When I was a kid, a girl was either pretty but stupid, or smart but not-so-attractive. While there is absolutely no truth in that, it was believed by the masses and thus, “true.” I was undeniably pretty; so, by such standards, undeniably stupid. I didn’t feel stupid. Not all at once. But the truth of the masses, perpetuated by the practices of elementary and middle school*, wore me down. By high school, I was a bonafide ditz. Or so I thought.
*Rarely called on in class or praised for right answers, encouraged to take classes like steno and typing rather than science or math. Etc. Those of you in my age-range will know the drill.
It took a huge amount of work to get past all the crap ingrained in me from the day I was born–and this is not a dig against my parents, but society at large. Women of a certain age and older, maybe a little younger, will understand. Some will never get away from the whole “girls aren’t as smart as boys” thing, and all the other stuff girls were or weren’t. I worked hard, and I did it, but it left scars. One of them is being a huge skeptic.
There. I said it. I’m a skeptic. I realize I present as the sort of whimsical being who believes in fairies and ghosts and magic and all kinds of psychic/superhero powers.
But I do.
Because I am a whimsical being. There is magic/ghosts in everything I write. Tooth fairies lived in my rose garden. All the neighborhood kids knew that. We left bread and butter out for the fae folk at key points in the year, read the story of Persephone, Demeter and Hades every autumnal equinox, decorated the trees for the animals at the winter solstice. The kids were taught to never step inside a fairy ring. I made herbal “potions” everyone swore by, and spoke charms while I crafted them. The kids and I made dream pillows every autumn (something I still do, though more sporadically, with my grandkids.)
But I also knew it was the crows eating the bread and butter (the crows in the neighborhood loved me. It’s true! I fed them daily, and ours was the ONLY garbage can on the block that never got torn apart.) I don’t believe in Gods, or Goddesses. I do believe there are some plusses to herbal healing, but the spoken charms were fun wishes akin to those made on birthday candles. And the tooth fairies? Well, I confess now to all those children who left notes for their fairies in my rose garden, I was the one answering them; tooth fairies did not, in fact, live in my garden.
But I don’t NOT believe in any of it, either. Because…who knows?
Round and round she goes. The skeptic comes from never-ever-ever again wanting to feel or appear stupid. I spent too many years negating my own talents, thoughts, and aspirations. Skeptic has a place in my brainspace, because there’s believing in everything with blind faith and utter devotion, and there’s, “Now wait just a minute there, Janet.”
There is a whole lot about our world, our universe we just don’t know; modesty may be for suckers, but no one can ever accuse me of hubris. I discount nothing, not even fairies. I just need proof before I’ll truly believe they’re real. I know where my skeptic was born, and as much as I understand she’s yet another aspect of the scarring done to my little psyche, (and my not-so-little one) her place is to be respected.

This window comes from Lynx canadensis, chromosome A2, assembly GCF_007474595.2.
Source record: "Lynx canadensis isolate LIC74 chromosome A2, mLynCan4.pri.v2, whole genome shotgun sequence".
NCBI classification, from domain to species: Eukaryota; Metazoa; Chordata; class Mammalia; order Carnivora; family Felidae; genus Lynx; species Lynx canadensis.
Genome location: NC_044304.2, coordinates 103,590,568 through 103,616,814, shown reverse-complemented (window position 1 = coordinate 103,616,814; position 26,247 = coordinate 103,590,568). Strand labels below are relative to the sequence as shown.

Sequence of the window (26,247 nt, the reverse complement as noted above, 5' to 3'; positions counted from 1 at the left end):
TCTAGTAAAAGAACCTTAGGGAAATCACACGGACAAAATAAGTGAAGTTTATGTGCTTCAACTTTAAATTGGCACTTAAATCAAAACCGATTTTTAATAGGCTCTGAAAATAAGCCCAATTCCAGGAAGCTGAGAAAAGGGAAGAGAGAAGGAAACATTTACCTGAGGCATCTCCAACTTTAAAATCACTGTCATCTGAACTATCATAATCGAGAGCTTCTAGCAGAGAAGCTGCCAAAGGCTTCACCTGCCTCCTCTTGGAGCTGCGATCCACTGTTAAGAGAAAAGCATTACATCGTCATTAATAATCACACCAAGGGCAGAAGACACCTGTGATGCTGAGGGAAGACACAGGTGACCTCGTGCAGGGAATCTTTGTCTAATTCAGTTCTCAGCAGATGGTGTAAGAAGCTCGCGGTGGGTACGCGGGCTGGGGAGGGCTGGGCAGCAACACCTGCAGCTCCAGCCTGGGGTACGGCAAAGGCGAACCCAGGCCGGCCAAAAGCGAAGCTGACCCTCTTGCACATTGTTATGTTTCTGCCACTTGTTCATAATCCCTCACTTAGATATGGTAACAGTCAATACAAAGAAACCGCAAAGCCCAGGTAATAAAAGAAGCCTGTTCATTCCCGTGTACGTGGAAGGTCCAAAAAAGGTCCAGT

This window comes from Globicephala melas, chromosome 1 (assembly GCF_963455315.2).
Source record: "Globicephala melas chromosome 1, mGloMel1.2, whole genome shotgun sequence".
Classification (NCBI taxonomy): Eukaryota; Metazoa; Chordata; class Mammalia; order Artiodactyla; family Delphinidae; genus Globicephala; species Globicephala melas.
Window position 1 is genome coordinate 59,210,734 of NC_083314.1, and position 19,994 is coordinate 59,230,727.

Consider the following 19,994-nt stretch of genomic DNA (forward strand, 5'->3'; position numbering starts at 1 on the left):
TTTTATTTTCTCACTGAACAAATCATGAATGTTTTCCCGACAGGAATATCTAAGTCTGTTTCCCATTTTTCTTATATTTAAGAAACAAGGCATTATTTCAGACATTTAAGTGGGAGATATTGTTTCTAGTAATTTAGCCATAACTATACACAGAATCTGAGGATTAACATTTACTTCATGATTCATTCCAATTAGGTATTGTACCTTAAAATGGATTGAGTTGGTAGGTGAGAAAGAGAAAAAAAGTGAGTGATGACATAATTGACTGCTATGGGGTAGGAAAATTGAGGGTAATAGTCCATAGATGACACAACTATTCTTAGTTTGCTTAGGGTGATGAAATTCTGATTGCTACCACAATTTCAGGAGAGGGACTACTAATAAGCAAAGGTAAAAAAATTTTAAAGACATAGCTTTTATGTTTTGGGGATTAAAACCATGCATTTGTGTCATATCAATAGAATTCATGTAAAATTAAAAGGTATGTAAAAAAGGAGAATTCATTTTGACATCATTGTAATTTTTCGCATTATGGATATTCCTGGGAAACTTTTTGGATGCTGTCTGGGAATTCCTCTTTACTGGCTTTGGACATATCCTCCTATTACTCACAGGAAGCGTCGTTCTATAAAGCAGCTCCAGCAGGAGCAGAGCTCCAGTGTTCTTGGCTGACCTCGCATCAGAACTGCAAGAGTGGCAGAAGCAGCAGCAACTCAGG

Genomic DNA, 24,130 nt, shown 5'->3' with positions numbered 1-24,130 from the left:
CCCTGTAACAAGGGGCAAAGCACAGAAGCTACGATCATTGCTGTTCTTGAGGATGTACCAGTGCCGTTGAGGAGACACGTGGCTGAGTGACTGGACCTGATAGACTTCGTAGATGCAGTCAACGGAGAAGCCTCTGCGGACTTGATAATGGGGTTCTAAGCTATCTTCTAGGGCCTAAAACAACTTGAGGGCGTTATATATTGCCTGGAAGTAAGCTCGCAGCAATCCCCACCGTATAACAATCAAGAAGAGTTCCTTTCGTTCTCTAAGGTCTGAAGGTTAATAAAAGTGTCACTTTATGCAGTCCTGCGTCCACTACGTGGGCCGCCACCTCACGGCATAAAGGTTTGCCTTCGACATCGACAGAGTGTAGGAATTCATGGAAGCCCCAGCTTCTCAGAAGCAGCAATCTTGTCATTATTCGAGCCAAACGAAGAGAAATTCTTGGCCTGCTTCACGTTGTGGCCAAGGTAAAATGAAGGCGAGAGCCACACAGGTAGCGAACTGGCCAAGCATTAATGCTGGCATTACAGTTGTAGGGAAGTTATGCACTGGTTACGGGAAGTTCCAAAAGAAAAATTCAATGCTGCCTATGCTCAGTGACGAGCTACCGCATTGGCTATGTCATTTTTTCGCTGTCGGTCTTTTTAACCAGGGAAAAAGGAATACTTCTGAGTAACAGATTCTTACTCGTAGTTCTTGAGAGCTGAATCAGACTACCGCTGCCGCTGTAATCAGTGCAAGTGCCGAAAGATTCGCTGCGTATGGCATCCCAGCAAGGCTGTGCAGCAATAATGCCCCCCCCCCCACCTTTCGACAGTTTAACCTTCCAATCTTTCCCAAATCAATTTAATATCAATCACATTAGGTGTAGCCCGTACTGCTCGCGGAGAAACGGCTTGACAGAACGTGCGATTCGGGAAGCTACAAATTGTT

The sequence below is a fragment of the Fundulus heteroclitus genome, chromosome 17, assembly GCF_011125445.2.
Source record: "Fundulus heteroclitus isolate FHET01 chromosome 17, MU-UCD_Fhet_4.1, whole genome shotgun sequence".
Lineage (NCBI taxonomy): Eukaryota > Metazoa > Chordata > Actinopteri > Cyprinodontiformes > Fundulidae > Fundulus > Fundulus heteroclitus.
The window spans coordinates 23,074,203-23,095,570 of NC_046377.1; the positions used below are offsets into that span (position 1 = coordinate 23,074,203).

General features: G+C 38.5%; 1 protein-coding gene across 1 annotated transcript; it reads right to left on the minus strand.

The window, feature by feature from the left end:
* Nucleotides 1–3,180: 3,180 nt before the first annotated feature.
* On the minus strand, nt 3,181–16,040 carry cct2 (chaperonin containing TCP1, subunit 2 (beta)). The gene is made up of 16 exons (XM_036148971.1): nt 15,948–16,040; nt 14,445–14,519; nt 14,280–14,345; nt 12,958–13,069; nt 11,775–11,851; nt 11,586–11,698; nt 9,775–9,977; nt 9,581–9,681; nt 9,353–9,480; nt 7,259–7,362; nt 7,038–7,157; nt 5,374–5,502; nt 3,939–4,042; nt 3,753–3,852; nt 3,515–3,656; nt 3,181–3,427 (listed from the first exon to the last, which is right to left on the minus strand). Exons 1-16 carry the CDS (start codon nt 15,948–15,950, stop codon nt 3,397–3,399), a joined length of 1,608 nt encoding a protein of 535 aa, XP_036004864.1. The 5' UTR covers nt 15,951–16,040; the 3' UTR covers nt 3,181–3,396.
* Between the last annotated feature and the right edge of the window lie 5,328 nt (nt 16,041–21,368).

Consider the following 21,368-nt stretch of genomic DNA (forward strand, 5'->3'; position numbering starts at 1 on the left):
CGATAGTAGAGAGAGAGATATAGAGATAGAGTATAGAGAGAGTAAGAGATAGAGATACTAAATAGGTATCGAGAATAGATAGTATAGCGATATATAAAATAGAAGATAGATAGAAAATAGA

I can be whimsically skeptical, or skeptically whimsical. I can take part in a cleansing, burning ritual on the beach and feel the beauty, the bonding without the need of specific oils and herbs. I can watch my words go up in smoke, and know it’s speaking them aloud that eased the burden, not burning them. I love to read cards (I have several decks) because of how it makes me think, it creates connections I might not otherwise have noticed. I enjoy listening to a psychic tell me all about auras and chakras and speaking to the dead while picking out the holes in her reasoning. I can dream of my son and feel it was more like visit; feel it, but not know it, because what happens after we die is a mystery no one, not even those who’ve died and come back, knows for sure. And I’m okay with that. I like how those dream visits sit in my heart, in my brain. That’s enough. I like imagining it’s fairies eating the bread and butter, even if I know it’s the crows. I like paying attention. To everything.
What I believe or don’t believe doesn’t matter even slightly where the actual truth is concerned. I believed I was stupid. Society saw my pretty and believed the same. But you know what? My mom saved my report cards, and she gave them to me a few years ago. I was mostly an A/B student all through high school. I spoke four languages. It was confidence I lacked, not intelligence. Though, I do admit math was never my strong suit; I was also never encouraged to it, so…yeah. I get a pass.
There you have it. I’m a skeptic who writes about ghosts but doesn’t necessarily believe in an afterlife. Now, pardon me while I go write my story about how Death collects souls in a mason jar. In my pajamas. Where’d I put that tiara? I guess the fairies must have run off with it. They do that, sometimes.
A fairy ring